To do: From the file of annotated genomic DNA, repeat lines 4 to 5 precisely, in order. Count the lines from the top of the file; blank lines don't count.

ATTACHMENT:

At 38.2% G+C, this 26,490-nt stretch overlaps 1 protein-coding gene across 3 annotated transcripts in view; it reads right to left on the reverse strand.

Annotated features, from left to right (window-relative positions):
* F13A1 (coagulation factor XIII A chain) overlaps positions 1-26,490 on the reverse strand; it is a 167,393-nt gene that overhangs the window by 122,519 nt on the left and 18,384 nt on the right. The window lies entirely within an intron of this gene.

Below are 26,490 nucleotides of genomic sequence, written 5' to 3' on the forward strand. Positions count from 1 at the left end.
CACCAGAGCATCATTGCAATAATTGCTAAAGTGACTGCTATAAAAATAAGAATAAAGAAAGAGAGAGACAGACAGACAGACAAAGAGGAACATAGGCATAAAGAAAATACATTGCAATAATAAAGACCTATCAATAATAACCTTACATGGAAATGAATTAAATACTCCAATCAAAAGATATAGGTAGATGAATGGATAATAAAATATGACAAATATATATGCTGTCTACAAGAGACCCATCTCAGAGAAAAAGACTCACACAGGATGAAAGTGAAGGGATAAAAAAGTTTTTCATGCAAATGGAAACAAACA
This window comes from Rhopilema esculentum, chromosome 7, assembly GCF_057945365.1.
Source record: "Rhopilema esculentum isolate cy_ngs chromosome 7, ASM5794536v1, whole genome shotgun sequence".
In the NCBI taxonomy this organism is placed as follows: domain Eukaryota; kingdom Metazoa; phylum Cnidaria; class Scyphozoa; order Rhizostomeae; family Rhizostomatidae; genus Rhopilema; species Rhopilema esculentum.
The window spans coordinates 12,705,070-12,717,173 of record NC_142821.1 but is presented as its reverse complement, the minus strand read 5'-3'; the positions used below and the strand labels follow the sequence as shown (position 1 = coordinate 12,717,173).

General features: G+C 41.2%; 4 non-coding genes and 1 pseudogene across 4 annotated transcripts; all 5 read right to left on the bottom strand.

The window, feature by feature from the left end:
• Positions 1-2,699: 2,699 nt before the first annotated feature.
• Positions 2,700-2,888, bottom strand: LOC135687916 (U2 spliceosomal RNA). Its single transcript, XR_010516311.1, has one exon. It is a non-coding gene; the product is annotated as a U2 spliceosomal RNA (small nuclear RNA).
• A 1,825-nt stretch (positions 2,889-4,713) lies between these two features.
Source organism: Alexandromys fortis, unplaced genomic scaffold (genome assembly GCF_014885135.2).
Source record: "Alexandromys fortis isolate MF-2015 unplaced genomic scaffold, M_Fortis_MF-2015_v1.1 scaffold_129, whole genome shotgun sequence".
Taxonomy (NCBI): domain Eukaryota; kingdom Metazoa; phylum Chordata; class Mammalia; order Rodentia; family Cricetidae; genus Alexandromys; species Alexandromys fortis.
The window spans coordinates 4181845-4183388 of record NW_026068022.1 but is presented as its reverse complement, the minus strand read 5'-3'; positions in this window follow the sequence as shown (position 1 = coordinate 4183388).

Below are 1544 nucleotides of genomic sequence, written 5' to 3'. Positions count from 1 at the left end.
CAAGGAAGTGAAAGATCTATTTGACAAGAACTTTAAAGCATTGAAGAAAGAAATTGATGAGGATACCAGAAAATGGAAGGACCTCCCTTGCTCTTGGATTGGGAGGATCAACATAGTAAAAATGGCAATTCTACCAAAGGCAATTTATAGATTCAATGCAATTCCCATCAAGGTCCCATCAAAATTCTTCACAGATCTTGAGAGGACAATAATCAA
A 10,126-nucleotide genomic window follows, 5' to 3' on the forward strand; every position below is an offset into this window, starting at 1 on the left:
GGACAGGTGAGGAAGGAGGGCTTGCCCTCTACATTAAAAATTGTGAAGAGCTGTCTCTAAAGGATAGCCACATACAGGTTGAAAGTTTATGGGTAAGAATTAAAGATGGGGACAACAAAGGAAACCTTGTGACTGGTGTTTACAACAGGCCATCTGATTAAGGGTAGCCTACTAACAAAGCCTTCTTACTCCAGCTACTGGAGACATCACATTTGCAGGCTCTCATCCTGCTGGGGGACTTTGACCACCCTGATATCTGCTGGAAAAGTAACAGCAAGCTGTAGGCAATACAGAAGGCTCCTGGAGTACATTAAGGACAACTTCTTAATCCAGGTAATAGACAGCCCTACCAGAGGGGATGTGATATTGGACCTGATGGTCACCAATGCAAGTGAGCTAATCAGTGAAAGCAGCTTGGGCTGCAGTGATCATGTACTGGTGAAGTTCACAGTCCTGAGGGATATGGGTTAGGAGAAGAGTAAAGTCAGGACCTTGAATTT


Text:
Below are 26,490 nucleotides of genomic sequence, written 5' to 3' on the forward strand. Positions count from 1 at the left end.
CACCAGAGCATCATTGCAATAATTGCTAAAGTGACTGCTATAAAAATAAGAATAAAGAAAGAGAGAGACAGACAGACAGACAAAGAGGAACATAGGCATAAAGAAAATACATTGCAATAATAAAGACCTATCAATAATAACCTTACATGGAAATGAATTAAATACTCCAATCAAAAGATATAGGTAGATGAATGGATAATAAAATATGACAAATATATATGCTGTCTACAAGAGACCCATCTCAGAGAAAAAGACTCACACAGGATGAAAGTGAAGGGATAAAAAAGTTTTTCATGCAAATGGAAACAAACA